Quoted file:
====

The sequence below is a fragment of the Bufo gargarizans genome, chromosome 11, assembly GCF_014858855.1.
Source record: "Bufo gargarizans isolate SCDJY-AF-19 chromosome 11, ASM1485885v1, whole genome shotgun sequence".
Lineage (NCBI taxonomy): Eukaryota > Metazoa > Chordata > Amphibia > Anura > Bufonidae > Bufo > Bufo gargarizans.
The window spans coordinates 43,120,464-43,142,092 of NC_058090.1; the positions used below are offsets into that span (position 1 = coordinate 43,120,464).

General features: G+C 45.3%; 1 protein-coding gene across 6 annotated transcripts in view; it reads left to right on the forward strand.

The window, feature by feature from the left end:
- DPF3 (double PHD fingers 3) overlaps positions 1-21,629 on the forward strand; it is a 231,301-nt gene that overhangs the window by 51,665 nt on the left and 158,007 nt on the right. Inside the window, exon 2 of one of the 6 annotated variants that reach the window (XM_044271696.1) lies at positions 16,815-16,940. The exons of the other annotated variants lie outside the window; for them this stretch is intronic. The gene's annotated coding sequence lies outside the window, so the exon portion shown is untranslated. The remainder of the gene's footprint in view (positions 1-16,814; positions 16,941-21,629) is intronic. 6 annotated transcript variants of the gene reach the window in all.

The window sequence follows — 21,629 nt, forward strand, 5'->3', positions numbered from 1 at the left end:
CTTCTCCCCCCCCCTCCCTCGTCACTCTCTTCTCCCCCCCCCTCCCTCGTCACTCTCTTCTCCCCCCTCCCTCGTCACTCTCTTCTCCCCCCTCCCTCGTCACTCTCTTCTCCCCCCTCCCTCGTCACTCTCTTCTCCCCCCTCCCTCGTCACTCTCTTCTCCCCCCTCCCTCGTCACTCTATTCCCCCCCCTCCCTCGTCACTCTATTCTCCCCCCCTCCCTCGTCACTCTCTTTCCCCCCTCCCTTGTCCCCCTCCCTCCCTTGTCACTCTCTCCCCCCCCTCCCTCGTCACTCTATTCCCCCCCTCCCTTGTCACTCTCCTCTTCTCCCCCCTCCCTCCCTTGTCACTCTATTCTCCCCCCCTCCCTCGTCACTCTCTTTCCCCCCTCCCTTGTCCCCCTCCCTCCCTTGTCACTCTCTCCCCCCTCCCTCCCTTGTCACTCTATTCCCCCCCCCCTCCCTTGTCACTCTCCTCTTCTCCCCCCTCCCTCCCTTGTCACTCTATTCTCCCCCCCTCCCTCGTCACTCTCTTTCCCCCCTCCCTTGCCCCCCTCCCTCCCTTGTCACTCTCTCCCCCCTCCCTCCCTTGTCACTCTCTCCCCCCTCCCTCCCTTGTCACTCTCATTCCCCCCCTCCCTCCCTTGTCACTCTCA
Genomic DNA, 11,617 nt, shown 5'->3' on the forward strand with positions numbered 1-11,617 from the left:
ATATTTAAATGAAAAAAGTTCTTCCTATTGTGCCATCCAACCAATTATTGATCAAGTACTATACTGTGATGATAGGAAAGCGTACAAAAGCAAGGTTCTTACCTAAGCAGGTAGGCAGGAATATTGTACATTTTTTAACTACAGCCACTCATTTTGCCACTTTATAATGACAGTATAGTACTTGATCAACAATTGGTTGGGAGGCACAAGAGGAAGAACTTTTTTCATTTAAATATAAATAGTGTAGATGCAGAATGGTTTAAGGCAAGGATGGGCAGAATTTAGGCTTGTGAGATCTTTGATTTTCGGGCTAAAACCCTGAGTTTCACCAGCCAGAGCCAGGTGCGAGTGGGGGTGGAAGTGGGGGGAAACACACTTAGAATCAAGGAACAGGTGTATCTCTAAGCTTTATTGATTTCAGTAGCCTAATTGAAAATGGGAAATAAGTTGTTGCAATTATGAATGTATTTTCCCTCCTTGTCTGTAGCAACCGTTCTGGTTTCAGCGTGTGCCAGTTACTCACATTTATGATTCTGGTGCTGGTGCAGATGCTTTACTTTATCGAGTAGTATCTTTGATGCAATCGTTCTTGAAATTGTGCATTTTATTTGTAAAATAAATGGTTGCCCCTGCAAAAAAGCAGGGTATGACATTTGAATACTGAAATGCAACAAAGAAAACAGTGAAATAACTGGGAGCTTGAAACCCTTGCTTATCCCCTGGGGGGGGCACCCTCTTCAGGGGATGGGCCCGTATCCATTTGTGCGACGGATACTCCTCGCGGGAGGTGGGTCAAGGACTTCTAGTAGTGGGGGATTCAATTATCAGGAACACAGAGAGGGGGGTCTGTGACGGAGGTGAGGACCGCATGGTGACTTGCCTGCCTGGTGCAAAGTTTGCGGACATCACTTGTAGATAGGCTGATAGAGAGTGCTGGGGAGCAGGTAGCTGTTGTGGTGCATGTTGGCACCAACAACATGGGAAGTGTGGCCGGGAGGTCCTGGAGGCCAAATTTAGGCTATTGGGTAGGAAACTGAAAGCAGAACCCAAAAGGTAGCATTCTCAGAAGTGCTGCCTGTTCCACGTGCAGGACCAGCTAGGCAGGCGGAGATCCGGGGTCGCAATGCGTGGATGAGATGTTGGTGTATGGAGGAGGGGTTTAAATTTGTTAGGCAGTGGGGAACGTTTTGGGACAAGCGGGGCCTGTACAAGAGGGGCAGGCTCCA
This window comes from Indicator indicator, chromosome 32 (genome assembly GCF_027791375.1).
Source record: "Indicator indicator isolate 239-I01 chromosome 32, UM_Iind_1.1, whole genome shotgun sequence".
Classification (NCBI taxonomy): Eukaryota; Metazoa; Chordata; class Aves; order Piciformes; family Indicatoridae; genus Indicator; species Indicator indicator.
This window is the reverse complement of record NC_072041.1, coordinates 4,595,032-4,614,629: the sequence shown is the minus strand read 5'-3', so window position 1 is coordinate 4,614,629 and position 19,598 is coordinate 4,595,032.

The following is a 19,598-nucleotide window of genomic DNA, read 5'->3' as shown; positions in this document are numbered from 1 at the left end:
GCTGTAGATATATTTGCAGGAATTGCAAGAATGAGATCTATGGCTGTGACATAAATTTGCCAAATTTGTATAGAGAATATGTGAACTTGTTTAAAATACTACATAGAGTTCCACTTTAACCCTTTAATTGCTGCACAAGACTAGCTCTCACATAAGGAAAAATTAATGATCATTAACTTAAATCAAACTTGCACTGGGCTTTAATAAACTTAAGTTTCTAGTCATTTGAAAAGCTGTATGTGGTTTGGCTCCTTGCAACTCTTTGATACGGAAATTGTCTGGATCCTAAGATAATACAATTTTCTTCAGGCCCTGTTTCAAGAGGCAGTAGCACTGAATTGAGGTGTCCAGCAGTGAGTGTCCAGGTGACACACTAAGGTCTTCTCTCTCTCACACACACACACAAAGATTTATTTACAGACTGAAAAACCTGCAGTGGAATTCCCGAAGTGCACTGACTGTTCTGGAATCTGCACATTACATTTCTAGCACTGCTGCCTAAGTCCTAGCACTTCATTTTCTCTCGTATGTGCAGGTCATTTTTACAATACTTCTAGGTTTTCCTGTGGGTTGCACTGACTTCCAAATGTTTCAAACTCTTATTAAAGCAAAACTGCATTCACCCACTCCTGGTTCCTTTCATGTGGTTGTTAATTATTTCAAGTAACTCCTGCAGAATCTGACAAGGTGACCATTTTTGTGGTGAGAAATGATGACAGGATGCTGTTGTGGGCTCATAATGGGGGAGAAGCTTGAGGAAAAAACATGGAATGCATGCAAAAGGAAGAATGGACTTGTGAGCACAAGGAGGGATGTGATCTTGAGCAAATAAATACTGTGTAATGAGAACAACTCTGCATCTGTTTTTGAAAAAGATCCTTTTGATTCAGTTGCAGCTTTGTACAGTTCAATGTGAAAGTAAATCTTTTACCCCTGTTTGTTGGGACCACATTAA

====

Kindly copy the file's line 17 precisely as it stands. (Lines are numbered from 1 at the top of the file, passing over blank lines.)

GCTGTAGATATATTTGCAGGAATTGCAAGAATGAGATCTATGGCTGTGACATAAATTTGCCAAATTTGTATAGAGAATATGTGAACTTGTTTAAAATACTACATAGAGTTCCACTTTAACCCTTTAATTGCTGCACAAGACTAGCTCTCACATAAGGAAAAATTAATGATCATTAACTTAAATCAAACTTGCACTGGGCTTTAATAAACTTAAGTTTCTAGTCATTTGAAAAGCTGTATGTGGTTTGGCTCCTTGCAACTCTTTGATACGGAAATTGTCTGGATCCTAAGATAATACAATTTTCTTCAGGCCCTGTTTCAAGAGGCAGTAGCACTGAATTGAGGTGTCCAGCAGTGAGTGTCCAGGTGACACACTAAGGTCTTCTCTCTCTCACACACACACACAAAGATTTATTTACAGACTGAAAAACCTGCAGTGGAATTCCCGAAGTGCACTGACTGTTCTGGAATCTGCACATTACATTTCTAGCACTGCTGCCTAAGTCCTAGCACTTCATTTTCTCTCGTATGTGCAGGTCATTTTTACAATACTTCTAGGTTTTCCTGTGGGTTGCACTGACTTCCAAATGTTTCAAACTCTTATTAAAGCAAAACTGCATTCACCCACTCCTGGTTCCTTTCATGTGGTTGTTAATTATTTCAAGTAACTCCTGCAGAATCTGACAAGGTGACCATTTTTGTGGTGAGAAATGATGACAGGATGCTGTTGTGGGCTCATAATGGGGGAGAAGCTTGAGGAAAAAACATGGAATGCATGCAAAAGGAAGAATGGACTTGTGAGCACAAGGAGGGATGTGATCTTGAGCAAATAAATACTGTGTAATGAGAACAACTCTGCATCTGTTTTTGAAAAAGATCCTTTTGATTCAGTTGCAGCTTTGTACAGTTCAATGTGAAAGTAAATCTTTTACCCCTGTTTGTTGGGACCACATTAA